07/09/2012 05:10 EDT | Updated 09/08/2012 05:12 EDT

Miners in the Heart of Darkness


Last week, Canada's International Development Agency (CIDA) dominated the news in Canada. But there was little talk about our role in aiding or interfering with development in Africa - the story was focused on the $16 glass of orange juice and Oda's fall from grace. Meanwhile in Bunagana, a small border town in Democratic Republic of the Congo, was falling to rebel troops. This sent over 600 government soldiers and thousands of refugees fleeing into Uganda.

What does this have to do with Canada? Everything. The DRC is the stage of a violent and bloody conflict that is being fueled by a rush for resource exploitation. The conflict may seem far away but Canada is right in the heart of it all.

Take Anvil Mining, a company based out of Montreal and listed on the Toronto Stock Exchange. Eight years ago, Anvil was accused of providing logistical support -- planes, trucks and drivers -- to the Congolese military during a rebel uprising; the crackdown saw over 100 dead, and many women raped. The testimony is endless and bleak: Adele Mwayuma's two sons were executed; Dickay Kunda's father was tortured and his sister died of injuries after being raped by soldiers.

Anvil Mining has been taken to the Supreme Court of Canada for its role in this massacre. But there has been little fallout for the company; for instance, as of 2010, the Canadian Pension Plan had invested over $9 million in Anvil's stock.

The causes of this conflict are messy and steeped in regional history. But what is known is that since the beginning of the on-going war in 1998, almost four million people have died from war-related injuries. This makes it the most deadly conflict since World War II.

After the Rwanda Genocide, many of the genocidaires fled into the DRC to escape the Rwandan Patriotic Front. The presence of the genocidaires in the DRC has greatly destabilized the eastern Kivu region (which borders Rwanda and Uganda). But Rwanda is not alone in occupying the Eastern region and this is where Canada, once again, comes into play.

There are over fifteen Canadian mining companies with investments totaling over $1.4 billion. In 2002, the UN called on the Canadian government to investigate seven Canadian companies for illegally exploiting mineral resources in the Congo.

Le Monde Diplomatique alleged that both Barrick Gold and Banro had been "funding military operations [in the DRC] in exchange for lucrative contracts in the east of the DRC." To get around the "red tape" and the stonewalling of Congolese officials, Banro "buys computers for 'contact people' in each government office, ensuring that its needs won't be neglected."

In 2009, it was reported that Banro's mines were in a region controlled largely by the Forces Democratiques de Liberation du Rwanda, a group run by the genocidaires of Rwanda. Hans Romkema, director of Conflict and Transition Consultancies, argued that "Banro cannot work ... in their [South Kivu mines] without having had some contacts with the FLDR" in order to be able to operate without problems.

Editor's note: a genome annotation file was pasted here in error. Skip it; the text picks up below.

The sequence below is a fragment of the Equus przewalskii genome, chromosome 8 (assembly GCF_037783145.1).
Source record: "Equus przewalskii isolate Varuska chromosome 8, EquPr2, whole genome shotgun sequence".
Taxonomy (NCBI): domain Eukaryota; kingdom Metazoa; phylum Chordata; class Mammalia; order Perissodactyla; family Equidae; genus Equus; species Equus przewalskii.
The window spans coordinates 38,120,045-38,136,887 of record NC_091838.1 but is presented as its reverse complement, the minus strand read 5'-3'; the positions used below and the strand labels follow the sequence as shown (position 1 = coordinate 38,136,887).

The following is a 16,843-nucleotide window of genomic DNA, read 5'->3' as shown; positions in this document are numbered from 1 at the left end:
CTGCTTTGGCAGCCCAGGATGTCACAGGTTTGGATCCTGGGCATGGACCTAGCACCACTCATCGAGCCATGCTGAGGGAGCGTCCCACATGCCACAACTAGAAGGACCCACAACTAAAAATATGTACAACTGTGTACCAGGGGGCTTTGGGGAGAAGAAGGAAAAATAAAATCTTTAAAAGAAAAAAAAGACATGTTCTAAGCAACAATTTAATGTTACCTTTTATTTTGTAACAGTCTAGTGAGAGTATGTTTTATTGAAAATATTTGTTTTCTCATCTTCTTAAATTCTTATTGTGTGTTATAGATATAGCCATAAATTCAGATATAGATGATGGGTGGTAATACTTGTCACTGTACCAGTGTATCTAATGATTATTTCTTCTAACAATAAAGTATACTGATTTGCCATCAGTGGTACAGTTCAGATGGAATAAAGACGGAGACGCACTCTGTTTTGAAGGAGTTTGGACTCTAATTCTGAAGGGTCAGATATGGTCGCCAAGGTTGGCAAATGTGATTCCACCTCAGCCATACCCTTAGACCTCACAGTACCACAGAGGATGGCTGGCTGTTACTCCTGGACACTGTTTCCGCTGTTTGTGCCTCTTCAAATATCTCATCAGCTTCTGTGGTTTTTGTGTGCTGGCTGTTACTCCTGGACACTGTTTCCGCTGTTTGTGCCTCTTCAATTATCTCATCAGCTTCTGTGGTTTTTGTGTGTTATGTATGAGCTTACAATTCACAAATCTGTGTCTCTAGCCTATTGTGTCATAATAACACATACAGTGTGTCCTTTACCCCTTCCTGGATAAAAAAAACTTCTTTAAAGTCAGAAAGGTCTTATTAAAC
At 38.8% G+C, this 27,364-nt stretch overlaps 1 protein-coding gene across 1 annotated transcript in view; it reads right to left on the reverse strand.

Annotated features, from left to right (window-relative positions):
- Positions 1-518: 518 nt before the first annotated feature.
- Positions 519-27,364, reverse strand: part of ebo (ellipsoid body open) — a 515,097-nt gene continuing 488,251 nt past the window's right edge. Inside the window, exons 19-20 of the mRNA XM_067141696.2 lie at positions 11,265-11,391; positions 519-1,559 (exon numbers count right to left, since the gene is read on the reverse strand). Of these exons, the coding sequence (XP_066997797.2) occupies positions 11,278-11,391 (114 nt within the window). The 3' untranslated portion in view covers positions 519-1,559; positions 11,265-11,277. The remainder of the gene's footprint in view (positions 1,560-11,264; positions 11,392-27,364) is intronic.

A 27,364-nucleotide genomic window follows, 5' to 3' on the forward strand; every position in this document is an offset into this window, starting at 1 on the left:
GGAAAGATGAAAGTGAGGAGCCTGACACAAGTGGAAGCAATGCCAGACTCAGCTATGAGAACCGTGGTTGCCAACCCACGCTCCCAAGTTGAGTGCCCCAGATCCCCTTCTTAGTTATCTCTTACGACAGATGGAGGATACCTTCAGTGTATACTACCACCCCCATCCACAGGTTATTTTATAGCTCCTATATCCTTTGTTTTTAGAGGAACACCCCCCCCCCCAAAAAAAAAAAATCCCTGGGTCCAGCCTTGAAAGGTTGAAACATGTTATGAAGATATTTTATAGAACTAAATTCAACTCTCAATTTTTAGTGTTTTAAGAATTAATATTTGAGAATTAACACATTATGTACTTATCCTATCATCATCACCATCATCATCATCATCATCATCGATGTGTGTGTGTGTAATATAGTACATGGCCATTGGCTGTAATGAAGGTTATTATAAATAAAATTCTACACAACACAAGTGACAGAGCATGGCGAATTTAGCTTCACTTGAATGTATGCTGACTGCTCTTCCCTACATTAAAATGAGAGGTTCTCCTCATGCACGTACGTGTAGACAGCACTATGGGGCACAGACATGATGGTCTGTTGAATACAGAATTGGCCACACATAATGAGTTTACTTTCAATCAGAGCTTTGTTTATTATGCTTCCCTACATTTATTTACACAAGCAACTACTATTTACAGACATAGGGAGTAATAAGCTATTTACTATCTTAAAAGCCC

The people living near the Tenke Fungurume mine, partially owned by Lundin Mining (headquartered in Canada and trades on the TSX), have been economically devastated despite the $2 billion invested in the copper and cobalt mine. People who live within the 1600 square kilometers concession cannot collect stones or wood for construction since it is all owned by TFM.

Most employers are brought in from outside the area. Farmers have lost their land without compensation. One local lamented that "It is as if TFM has bought the minerals and people of Fungurume: we are prisoners."

This is not to say that all Canadian companies are flouting the law but the refusal of the industry and the Canadian government to hold the bad actors to account is sending a clear message. In fact, the message can't get any clearer when you hear the Harper government's bullish defense of Canada's international mining companies. The government takes the line that it respects the jurisdictions of other countries, and will leave the enforcement of laws to the countries where such actions have taken place.

This is a dismal excuse. The Failed States Index puts DRC into the failed states list with only Somalia ranking worse. This means the DRC does not have control within its territory; it cannot enforce the rule of law, protect its citizens, or ensure that mining companies respect human rights and environmental safety.

Mining companies that operate in Canada are held to certain standards in order to protect Canadians and their environments. If mining companies want to benefit from Canada's generous tax policies, they must abide by Canadian rules even when operating abroad. It is shameful that capital and support from Canada contributes to one of the worst wars in modern history. Canadians need to push our government to set standards so that Canadian mining companies will not be seen as the resource bandits of the 21st century.